>> Subject: Re: [ARSCLIST] Morning reading: One take on patents, somewhat related to discussions
>> we've had on copyrights, plus a take on copyrights
>>> Tom Fine originally told us to read:
>>> More directly related to what we discuss on this list:
>>> This article talks about the RECORDING ARTISTS being able to recover their copyrights from the
>>> record companies after 35 years. The recording artists who potentially would care more about
>>> the recordings than the record companies -- which usually have no relationship to the company
>>> they had recorded for in the first place.
>>> On 8/16/2011 1:48 PM, Bob Olhsson wrote:
>>>> From: Thatcher Graham " Doesn't the ARSC typically argue that copyright
>>>> is already too harsh..."
>>>> I'm afraid lots of ARSC people want to exploit recordings that they didn't
>>>> pay for creating. As I said, the rationalizations for weakening copyright
>>>> are endless. "Preservation" is a pretty common one.
>>> Tell me, Bob, exactly what did Sony pay for in creating the recordings that were made by Victor
>>> or Columbia in, say 1915, that they don't even have copies of in their own archive??? Tell me.
>>> This was even before Mr. Sony himself was born. If it were a BOOK it would be in Public Domain.
>>> If it were a MOVIE it would be in Public Domain. If it was almost any other country in the
>>> world it would have been in Public Domain since 1965, and if it was a sound recording made in
>>> 1960 it would be in Public Domain now. Just because in 1975 we had some of the stupidest and
>>> easiest legislators to buy we have a totally asinine 186 year copyright term for sound
>>> recordings that when today's legislators are told this they are flabbergasted -- until they are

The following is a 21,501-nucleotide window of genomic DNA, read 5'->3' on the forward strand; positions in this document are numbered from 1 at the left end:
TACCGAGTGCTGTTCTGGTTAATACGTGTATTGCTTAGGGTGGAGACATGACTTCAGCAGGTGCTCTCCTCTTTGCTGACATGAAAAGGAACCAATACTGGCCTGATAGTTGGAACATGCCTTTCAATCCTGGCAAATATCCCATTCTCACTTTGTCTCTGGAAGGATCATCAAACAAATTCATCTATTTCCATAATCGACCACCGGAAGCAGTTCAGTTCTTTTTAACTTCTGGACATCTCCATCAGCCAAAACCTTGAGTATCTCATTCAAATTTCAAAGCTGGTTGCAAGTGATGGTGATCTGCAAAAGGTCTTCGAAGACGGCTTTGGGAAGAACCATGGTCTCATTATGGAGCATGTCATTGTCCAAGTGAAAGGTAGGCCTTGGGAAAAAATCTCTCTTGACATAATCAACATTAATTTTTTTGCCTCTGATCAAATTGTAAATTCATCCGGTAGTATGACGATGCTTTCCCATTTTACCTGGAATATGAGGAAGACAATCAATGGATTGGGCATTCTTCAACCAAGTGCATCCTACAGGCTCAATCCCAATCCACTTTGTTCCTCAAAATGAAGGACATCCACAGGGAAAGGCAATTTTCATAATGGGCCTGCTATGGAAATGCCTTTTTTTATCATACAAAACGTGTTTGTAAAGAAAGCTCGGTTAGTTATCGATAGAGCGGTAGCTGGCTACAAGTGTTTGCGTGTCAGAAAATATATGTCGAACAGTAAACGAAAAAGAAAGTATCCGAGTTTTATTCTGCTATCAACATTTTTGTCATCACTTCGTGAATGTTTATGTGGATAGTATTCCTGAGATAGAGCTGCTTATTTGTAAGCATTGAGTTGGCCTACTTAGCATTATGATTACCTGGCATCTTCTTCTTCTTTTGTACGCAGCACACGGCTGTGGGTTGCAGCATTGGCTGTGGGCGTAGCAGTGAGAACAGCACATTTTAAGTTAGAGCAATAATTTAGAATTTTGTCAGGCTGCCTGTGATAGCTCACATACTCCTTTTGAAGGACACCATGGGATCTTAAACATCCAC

>>> bought by the RIAA.
>>>> Unfortunately the consequence will be (some would argue already is) lots
>>>> worse new recordings in the future. I think it's really magical thinking to
>>>> suggest otherwise. Do we really want a world where the only quality choice
>>>> will be historical recordings?
>>>> Bob Olhsson Audio Mastery, Nashville TN
>>> This makes no sense. The recording industry has already realized that the gravy train is gone
>>> and has cut back on expenses -- and there has been change in the copyright term! If the
>>> companies somehow think that they can no longer exploit a recording for a term of NINETY-FIVE
>>> YEARS, but maybe only 35 or 50 or 75, would they spend a dime less on the "quality" of their
>>> current productions because of the copyright term length????? You know darn well that all they
>>> are concerned with is sales in the first months of release. Record producers know that if they
>>> keep snorting coke they won't be around when the record hits "back catalog" so who cares?
>>> Besides, the article was about the RECORDING ARTISTS getting control of the recordings,
>>> something that many of the current performers already want and therefor are bypassing the sham
>>> of getting a recording contract with the the major rip-off labels. Are you saying that only the
>>> major rip-off labels know how to make quality recordings and that is why you feel quality has
>>> already gone down???
>>> Mike Biel [log in to unmask]